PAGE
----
Is there any reason you chose to use diptrace instead of kicad?
Also, for videos, I found that combinng both videos and written content is extremely difficult and hard to orginize. An alternative would be to make gif's of very short clips to demonstrate something which is hard to do in text, but too short to make an entire video for. I have never personally tried it though, and gif's might be problamatic for things such as phones, not to mention they are somewhat bandwidth intensive. If gif's are done wrong, the filesize will be huge, but if done right, they can be managable.
I originally tried to do a timelapse of the design of a simple board design, all the way from selecting parts, through designing and making a schematic, and to the end of the PCB design. I had a program which took a screenshot of my entire desktop every few seconds and saved it to a folder. Unfrutnetly the program fumbled itself, resulting in corrupted files half way through, and it did not tell you that something was wrong untill you are done and trying to render it! It wasn't fraps, but something else instead, sadely I forgot what it was. But, what I did have was very cool. It really does show what the entire process is, including getting side tracked like going on reddit, listning to pandora, and a game here and there. It was fun to watch, but with only half the content it was not worth it to upload. Keep in mind that you will rack up data on your hdd somewhat quickly, so make sure to have plenty of space beforehand!
For communication, I had a similar dilemma a while ago. How much do you value your time, and how quickly do you want to finsh the project? Are you willing to allow the communication aspect become a project in of its own? Will you use the new communication medium in future projects, and will it be warranted considering the increased cost for the communication module, or if will be usefull to you in the future. What will you use for communication before you get the bluetooth working, and will you have enough energy left to work on communication after getting the basic power supply stuff done. And lastely, do you value the expirence and latter know how of the usage regarding the new communication medium enough to warrant the time and project delays? In the end, I decided against using wireless because I am cheap and don't want to pay four bucks for every blue tooth module. But, it does make yoru projects look infitly more professional and brings a much more "cooooool" factor.
I have dabbled with both PIC's and ARM's, and both have their perks. You should also consider MSP430's! The questions are, do you do most of your projects based on battery power? If so, try out the MSP430's.
How much money are you willing to shell out for the initial investment for the new platform, mostly in terms of programming tools. ARM's can be programmed by buying a bus pirate, using their onboard boot loader via UART, or buying a TI launchpad and using the programmer on the board, so all in all it is extremely cheap to get started with the ARM platform. Also, it is getting extremely popular, the M4's are a beast in terms of preformance, and IDE's are starting to improove for arms. Not to mention that the cheapst arm is about three bucks on digikey in single quantaties, and it has a good bit of RAM and flash. The libraries are starting to mature well also. Arm's have a full blown free very mature compiler, so that is good.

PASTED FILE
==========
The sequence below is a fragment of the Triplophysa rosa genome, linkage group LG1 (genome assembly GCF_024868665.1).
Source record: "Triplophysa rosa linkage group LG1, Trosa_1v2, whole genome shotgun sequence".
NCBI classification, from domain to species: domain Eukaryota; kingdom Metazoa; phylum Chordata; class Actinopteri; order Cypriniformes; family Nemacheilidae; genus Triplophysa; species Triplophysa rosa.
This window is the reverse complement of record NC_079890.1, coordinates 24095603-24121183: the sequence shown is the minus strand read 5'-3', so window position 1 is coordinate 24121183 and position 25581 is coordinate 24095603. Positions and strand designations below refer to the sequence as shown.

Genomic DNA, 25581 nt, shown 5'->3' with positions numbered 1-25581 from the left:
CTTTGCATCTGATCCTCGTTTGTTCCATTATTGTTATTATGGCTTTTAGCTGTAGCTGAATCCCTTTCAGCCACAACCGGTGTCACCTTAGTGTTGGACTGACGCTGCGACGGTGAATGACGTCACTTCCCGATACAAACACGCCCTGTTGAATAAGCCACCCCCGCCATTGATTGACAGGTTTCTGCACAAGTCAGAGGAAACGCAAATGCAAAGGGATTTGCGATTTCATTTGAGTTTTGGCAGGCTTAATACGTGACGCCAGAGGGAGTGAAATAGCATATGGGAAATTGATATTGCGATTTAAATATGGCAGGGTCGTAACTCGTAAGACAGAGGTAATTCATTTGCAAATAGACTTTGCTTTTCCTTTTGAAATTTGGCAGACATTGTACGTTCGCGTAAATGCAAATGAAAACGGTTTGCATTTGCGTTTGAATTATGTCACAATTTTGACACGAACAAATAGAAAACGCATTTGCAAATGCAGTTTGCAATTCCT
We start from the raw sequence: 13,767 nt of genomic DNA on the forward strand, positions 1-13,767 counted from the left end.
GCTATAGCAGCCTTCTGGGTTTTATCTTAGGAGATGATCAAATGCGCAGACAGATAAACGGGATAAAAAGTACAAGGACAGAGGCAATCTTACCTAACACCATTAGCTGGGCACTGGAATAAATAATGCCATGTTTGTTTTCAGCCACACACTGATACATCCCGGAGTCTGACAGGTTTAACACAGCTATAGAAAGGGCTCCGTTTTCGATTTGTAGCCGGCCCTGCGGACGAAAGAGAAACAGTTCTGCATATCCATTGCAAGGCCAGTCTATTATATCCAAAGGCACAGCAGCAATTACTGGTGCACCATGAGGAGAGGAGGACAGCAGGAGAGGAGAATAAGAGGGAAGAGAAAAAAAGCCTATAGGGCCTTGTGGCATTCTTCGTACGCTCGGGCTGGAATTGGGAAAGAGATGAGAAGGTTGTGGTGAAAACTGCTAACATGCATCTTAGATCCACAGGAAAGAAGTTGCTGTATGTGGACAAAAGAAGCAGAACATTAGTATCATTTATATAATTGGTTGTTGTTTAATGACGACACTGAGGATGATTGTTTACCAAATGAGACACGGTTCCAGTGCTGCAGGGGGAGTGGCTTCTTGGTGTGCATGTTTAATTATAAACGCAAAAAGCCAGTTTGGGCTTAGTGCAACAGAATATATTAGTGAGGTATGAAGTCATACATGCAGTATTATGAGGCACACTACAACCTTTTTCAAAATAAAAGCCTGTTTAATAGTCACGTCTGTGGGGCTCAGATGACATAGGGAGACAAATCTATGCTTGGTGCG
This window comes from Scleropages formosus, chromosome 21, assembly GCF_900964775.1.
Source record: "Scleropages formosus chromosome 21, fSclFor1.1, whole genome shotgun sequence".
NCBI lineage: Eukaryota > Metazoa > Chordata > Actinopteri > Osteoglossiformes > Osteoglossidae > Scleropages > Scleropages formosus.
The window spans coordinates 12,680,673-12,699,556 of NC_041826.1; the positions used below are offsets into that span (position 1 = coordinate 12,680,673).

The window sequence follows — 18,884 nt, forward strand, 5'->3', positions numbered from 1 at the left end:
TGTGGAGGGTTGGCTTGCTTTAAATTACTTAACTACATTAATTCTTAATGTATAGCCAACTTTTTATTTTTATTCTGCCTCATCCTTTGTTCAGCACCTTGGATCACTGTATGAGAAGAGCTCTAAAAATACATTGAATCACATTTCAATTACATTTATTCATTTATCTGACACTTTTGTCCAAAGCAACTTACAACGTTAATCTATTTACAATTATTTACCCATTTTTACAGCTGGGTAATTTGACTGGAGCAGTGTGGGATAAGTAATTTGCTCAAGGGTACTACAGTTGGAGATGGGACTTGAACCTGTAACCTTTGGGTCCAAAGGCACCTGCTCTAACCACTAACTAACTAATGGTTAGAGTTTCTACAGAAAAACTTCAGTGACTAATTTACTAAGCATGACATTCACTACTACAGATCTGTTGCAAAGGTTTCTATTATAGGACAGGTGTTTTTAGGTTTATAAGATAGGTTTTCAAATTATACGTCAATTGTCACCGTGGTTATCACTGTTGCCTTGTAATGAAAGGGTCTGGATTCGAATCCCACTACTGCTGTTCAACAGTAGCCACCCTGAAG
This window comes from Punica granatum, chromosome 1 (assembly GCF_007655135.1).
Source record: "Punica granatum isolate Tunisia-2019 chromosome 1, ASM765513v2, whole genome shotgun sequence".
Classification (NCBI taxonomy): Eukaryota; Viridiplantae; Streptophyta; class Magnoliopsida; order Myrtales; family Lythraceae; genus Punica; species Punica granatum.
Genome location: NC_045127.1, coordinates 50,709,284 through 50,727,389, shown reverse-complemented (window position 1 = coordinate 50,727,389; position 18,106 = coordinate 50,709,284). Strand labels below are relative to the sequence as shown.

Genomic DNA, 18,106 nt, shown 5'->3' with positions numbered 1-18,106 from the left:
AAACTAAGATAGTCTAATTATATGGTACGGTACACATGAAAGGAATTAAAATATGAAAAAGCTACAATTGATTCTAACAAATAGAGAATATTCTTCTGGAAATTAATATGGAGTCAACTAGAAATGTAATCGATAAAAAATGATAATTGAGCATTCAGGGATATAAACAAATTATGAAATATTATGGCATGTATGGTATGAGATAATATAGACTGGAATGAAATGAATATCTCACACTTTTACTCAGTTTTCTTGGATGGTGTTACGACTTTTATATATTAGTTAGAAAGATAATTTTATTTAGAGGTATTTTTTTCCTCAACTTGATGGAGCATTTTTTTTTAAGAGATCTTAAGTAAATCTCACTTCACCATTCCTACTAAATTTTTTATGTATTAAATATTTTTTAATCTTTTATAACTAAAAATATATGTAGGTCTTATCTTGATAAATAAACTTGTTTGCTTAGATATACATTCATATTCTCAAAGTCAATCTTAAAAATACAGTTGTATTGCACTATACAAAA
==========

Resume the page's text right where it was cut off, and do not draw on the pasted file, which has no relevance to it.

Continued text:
PIC's are an intersting creature. It was my second MCU, if you can consider the basic stamp an MCU. You need either a PICkit2 or PICKIT3 to program PIC's. I reccomend a pickit3 so you can program PIC32's. The programmer is a somewhat expensive, but it includes some cool stuff like a low speed logic analyizer and bus interface. PIC's also come in DIP packages and are very cheap for the low pin count packages, such as DIP8. They use some sort of "opensource" compiler thing which I am fuzzy about. It is some sort of GCC thing with Microchips stuff integrated in it, and if you don't pay you dont have access to optimizations. I do not thing there is a fully free compiler for PIC32's, but I might be wrong. Microchip is also very popular, and has some cool libraries.
MSP430's have the launchpad, which has its own programmer on the board, and costs only twelve bucks or so. It is VERY beginner friendly. They have a fantastic community on 430h, and they have some dude that made a full tool chain setup thing. All you do is download eclipse, and via maybe four clicks install a plugin, and bam, you are ready to start coding and flashing. It is also continously updated, but it is lacking some features, such as seeing variable values when debugging under certain conditions, but otherwise you can easily start using it. It is the least popular of the two though, and has less full blown libraries, but I have never had a problem because of it. C is C, the libraries do not change that much between microcontrollers, you just need to muck around with the lower level components a bit to get it working on your platform.
For ultimate power stuff, you should check out the gecko line, they have some super awesome power consumption tools while debugging.
Damn, my professor got back, so I have to end it here. Good luck! :)
Edit: Holy batman, this is long, sorry! Though, this might be a front page worth small look on microcontrollers. :D